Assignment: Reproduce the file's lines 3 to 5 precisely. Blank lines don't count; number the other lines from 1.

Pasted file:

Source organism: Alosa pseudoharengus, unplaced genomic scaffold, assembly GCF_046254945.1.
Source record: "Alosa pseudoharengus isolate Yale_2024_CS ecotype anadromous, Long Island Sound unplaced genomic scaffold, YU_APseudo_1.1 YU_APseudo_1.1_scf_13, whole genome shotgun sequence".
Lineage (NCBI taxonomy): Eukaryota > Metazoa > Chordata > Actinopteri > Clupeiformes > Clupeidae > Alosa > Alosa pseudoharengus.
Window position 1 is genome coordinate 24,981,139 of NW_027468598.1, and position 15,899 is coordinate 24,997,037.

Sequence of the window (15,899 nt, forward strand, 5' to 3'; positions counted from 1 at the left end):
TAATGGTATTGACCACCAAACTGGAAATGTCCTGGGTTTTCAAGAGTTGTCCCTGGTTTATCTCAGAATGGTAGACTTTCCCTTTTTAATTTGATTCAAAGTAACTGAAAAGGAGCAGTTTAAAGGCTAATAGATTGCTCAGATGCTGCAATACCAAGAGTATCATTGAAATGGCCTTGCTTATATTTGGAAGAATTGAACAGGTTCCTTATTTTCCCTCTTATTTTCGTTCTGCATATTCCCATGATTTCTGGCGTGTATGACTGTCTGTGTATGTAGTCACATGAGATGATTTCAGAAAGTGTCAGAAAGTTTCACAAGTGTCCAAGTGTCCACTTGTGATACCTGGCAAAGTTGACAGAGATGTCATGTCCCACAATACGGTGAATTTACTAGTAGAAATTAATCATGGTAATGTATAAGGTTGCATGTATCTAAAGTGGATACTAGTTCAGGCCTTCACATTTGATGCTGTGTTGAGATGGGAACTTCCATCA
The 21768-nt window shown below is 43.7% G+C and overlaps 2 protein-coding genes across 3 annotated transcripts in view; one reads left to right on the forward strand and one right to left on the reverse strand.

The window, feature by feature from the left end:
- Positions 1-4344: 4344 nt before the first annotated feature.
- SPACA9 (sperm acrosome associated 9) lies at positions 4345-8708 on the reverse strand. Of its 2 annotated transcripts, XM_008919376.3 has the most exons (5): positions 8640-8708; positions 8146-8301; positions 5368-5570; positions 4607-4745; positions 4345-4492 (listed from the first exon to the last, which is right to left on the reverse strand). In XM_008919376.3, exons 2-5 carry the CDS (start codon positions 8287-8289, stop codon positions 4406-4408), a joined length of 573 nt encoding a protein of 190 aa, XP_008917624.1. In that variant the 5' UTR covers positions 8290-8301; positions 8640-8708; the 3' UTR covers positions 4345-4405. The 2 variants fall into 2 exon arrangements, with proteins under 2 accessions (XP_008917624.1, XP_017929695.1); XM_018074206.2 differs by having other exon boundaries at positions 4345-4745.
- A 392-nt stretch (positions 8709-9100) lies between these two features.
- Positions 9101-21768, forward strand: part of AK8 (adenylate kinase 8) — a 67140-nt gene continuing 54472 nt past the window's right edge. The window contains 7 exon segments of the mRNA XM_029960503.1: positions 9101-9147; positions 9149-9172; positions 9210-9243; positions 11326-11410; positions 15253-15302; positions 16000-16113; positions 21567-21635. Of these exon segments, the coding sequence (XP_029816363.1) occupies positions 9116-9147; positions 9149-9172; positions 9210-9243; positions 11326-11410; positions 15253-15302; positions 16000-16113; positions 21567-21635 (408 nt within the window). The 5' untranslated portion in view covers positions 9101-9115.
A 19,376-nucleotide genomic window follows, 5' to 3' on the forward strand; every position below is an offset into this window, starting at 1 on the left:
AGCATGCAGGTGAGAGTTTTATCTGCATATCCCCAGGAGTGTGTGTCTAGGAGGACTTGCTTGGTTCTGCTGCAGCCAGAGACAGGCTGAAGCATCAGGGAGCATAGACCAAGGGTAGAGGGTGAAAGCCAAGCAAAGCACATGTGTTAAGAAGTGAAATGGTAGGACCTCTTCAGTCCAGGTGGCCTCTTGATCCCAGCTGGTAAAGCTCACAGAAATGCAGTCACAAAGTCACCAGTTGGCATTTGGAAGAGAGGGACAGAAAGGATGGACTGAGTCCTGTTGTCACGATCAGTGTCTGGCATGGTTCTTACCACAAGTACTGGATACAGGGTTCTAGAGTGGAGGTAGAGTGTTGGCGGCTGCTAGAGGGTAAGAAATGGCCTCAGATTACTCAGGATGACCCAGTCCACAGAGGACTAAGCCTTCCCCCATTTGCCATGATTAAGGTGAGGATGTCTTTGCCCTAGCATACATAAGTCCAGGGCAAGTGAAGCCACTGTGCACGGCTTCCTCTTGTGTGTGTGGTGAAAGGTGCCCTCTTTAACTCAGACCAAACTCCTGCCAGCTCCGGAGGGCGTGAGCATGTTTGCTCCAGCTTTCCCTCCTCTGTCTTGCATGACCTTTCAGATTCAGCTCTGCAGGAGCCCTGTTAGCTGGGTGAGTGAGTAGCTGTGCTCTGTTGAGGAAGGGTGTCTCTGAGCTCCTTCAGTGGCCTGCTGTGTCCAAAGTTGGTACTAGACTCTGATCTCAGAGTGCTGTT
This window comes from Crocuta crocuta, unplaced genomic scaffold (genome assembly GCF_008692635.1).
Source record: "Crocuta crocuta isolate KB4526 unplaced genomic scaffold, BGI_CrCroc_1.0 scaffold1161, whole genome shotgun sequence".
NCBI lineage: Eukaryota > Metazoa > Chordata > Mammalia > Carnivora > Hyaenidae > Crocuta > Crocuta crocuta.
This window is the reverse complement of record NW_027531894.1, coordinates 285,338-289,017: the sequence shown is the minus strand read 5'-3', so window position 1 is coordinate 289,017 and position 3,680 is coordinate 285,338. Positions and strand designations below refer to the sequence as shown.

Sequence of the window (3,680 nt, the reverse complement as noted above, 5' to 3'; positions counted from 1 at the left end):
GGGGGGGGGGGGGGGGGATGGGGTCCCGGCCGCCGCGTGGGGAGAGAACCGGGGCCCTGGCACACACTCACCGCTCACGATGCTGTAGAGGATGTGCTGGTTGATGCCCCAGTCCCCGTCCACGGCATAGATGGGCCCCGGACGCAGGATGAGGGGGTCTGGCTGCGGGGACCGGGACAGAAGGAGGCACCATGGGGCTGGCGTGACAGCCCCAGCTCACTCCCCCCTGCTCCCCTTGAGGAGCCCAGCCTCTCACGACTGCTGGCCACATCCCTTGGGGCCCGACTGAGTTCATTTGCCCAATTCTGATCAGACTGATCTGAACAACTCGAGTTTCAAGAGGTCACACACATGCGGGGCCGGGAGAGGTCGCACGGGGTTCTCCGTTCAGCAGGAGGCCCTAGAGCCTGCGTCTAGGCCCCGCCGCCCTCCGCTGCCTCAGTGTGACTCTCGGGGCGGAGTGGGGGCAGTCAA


Lineage (NCBI taxonomy): Eukaryota > Metazoa > Chordata > Actinopteri > Clupeiformes > Clupeidae > Alosa > Alosa pseudoharengus.
Window position 1 is genome coordinate 24,981,139 of NW_027468598.1, and position 15,899 is coordinate 24,997,037.

Sequence of the window (15,899 nt, forward strand, 5' to 3'; positions counted from 1 at the left end):